“Moreover, it is not an unfair labor practice, in my opinion, to give out different raises to different employees, especially when those employees fall under the authority of the Airport Commission rather than the County Commissioners,” he said.

Why a new legal opinion was needed in light of earlier rulings is not clear. Not that long ago, county officials spent a considerable sum to answer the question of county authority over airport affairs.

Legal lessons

The earlier case centered on a dispute between the county commission and its appointed airport commission over which agency had authority to negotiate compensation with airport employees.

The airport commissioners insisted that the airport commission set the airport manager’s salaries. Then county manager Carol Borer, with the support of the county commissioners, insisted that the men were county employees subject to the county pay scale, and she refused to pay the employees the full salaries agreed to in a contract signed by the airport commission.

In a decision entered on July 18, 2005, Judge Robert H. Bohn ruled that the appointed Martha’s Vineyard Airport Commission had the authority to set the salaries of their professional airport manager, Bill Weibrecht, and assistant manager Sean Flynn, who is now manager.

In his 30-page ruling, Judge Bohn wrote that the long-running legal issue could be reduced to a single question: “Who has the power, the airport commissioners or the county commissioners, to hire and set the salaries of the airport manager and the assistant airport manager?”

Judge Bohn reviewed the history and law surrounding the issue, including the creation of the airport, the enactment of a state statute in 1946, vesting the “custody, control and management” of local airports in an airport commission and the adoption of a county charter by county voters in 1992.

The judge also reviewed the county’s poor and uneven stewardship of its chief asset. The dispute, the judge found, arose when the county took the position that the county charter superseded the powers conferred on the airport commission. As a result, concerned state aviation authorities presented the county and airport commissioners with a set of grant assurances, or contract agreements, and obliged the county commissioners to sign them. The assurances defined the conditions for the airport and business park to receive millions of dollars in state and federal funds.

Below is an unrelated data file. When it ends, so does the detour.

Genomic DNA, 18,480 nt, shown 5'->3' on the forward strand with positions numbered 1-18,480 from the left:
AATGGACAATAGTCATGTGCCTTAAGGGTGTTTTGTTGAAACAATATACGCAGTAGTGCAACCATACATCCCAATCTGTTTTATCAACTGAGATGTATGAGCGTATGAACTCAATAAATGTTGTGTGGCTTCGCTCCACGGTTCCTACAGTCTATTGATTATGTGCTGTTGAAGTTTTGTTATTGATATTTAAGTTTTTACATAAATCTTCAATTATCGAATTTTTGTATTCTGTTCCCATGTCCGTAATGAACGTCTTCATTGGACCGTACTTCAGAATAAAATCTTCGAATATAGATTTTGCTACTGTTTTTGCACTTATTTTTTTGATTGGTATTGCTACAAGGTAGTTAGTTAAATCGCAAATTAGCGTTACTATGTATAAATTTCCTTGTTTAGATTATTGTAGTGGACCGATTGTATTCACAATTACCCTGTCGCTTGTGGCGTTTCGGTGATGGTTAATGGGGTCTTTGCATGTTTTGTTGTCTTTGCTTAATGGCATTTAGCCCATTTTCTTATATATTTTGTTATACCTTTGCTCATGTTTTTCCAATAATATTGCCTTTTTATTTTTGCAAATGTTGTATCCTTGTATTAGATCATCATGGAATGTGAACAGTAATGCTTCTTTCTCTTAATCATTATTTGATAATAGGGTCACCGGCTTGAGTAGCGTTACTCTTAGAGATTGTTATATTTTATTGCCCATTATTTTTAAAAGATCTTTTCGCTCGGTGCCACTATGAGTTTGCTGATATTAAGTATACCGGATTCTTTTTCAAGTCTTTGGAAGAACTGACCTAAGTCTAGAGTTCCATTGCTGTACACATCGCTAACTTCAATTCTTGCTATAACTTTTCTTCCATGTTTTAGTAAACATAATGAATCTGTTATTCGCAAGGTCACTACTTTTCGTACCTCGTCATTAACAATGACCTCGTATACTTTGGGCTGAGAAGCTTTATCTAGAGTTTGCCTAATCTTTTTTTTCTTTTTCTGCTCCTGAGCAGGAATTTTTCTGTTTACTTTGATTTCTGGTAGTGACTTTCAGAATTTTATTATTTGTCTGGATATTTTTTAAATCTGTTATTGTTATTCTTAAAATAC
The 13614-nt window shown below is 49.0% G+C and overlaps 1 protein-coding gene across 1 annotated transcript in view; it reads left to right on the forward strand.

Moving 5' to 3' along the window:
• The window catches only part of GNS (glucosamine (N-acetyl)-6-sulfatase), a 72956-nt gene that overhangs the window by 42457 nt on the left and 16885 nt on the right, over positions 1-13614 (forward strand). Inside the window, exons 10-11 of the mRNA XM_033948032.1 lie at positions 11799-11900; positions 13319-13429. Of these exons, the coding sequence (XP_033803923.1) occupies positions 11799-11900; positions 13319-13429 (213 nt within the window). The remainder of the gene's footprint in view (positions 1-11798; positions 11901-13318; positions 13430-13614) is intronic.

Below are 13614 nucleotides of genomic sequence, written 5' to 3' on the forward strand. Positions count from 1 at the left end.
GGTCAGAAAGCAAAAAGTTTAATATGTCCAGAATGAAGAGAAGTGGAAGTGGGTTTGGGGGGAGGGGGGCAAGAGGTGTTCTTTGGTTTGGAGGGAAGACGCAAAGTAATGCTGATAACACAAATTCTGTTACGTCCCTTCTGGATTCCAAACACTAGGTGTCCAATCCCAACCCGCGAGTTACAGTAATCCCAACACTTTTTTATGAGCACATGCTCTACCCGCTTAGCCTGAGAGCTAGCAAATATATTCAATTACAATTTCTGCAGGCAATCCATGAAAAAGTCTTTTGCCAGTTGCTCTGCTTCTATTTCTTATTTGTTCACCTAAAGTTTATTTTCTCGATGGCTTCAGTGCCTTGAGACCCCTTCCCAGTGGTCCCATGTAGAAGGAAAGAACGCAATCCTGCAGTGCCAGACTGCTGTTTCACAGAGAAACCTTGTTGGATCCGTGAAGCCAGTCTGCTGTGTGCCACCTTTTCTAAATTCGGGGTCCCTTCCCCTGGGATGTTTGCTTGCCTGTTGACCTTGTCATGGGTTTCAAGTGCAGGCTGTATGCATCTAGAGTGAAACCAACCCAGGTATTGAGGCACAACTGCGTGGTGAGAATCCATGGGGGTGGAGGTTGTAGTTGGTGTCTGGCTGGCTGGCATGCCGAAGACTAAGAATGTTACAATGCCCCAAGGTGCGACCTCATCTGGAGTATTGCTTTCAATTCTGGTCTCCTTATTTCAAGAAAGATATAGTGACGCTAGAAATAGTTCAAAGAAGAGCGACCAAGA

The airport and county commissioners signed the required assurances, in which they agreed not to interfere with the “powers, authority and responsibilities” of the airport commission, as provided for by state law.

Judge Bohn wrote, “The county officials entered into these assurances with free knowledge of what they were forfeiting with respect to management of airport activities.”

With respect to the right of the airport commission to set salaries, Judge Bohn wrote, “There is no evidence that the legislature intended to make any exception to the Airport Act for Dukes County; to the contrary, at the same time it added the provision concerning airport managers, it also expressly stated that the act was to apply to county-owned airports.”

In May 2006, a state Superior Court judge set aside a portion of the July 14, 2005 decision. The May 22 order by Justice Richard T. Moses saved the county about $344,942, two-thirds of a triple damages judgment by Judge Bohn.

Reducing earlier calculations of the cost to the county of the battle with the airport commission and its two employees by the amount of the reduction in damages, the total, including legal fees for the airport and county, reached approximately $525,000.

The current seven county commissioners are: Melinda Loberg of Tisbury, Tom Hallahan of Oak Bluffs, Lenny Jason of Chilmark, Beth Toomey of West Tisbury, Carlene Gatting of Edgartown, Tristan Israel of Tisbury, and John Alley of West Tisbury.